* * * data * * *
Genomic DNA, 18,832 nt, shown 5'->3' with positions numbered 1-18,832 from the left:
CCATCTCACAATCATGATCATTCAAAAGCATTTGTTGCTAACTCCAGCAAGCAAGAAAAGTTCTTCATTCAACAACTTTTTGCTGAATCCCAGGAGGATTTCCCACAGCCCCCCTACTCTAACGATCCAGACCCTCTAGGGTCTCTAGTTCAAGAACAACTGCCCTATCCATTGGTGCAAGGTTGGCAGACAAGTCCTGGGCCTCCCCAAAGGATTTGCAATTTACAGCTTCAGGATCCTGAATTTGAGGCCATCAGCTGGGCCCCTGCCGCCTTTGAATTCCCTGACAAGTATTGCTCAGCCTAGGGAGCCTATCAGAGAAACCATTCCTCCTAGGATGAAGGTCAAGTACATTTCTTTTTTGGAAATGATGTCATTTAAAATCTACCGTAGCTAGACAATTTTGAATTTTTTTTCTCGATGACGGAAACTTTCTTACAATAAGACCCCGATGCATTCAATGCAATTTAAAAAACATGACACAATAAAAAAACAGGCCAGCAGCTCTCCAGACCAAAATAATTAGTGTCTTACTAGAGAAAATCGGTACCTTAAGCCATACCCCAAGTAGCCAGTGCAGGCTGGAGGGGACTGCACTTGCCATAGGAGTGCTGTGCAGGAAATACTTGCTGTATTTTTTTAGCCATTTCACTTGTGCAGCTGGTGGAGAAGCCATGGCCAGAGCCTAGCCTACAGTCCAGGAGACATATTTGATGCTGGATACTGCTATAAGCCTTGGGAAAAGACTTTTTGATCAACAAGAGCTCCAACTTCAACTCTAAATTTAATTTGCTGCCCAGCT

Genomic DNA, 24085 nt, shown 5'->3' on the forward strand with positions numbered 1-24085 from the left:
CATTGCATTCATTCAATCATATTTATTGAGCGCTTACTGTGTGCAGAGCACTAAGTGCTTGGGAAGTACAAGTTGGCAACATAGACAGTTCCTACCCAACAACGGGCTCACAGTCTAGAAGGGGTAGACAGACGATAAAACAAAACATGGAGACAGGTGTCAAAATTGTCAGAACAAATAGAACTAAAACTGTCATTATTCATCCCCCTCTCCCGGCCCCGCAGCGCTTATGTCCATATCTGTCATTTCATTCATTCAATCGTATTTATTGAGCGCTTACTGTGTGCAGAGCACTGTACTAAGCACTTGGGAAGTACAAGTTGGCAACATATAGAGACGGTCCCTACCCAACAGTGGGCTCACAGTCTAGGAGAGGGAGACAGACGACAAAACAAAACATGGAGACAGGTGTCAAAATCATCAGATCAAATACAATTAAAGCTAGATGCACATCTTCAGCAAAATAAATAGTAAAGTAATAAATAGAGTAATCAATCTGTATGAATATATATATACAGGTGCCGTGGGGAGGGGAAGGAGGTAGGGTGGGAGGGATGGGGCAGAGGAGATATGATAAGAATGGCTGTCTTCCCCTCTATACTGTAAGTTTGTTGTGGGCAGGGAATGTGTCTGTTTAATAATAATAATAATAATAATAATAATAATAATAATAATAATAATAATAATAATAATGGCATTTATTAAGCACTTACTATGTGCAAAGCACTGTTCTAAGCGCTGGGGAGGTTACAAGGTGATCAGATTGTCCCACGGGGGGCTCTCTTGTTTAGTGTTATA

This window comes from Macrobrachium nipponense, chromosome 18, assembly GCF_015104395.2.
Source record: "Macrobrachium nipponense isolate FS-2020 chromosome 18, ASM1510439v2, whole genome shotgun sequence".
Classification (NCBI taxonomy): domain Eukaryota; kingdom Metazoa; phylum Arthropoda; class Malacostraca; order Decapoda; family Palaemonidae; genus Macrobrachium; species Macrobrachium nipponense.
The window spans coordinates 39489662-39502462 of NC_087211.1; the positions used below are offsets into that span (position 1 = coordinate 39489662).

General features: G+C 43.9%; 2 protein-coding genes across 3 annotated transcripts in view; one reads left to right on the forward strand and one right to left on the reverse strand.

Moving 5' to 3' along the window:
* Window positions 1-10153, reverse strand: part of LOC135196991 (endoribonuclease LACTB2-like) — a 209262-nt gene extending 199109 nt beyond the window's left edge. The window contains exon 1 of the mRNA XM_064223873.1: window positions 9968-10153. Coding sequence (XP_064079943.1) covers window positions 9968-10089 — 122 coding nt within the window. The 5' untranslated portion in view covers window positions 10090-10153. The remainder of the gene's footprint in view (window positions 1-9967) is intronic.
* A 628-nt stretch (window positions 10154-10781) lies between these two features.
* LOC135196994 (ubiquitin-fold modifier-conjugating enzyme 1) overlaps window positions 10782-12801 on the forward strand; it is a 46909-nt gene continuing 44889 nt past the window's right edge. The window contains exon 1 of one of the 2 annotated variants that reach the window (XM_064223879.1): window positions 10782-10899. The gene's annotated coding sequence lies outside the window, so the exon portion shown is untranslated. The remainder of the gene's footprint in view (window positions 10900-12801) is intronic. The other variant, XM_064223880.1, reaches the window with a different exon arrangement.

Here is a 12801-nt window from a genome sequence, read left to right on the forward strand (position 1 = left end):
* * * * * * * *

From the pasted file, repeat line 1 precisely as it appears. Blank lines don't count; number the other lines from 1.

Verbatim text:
Genomic DNA, 18,832 nt, shown 5'->3' with positions numbered 1-18,832 from the left: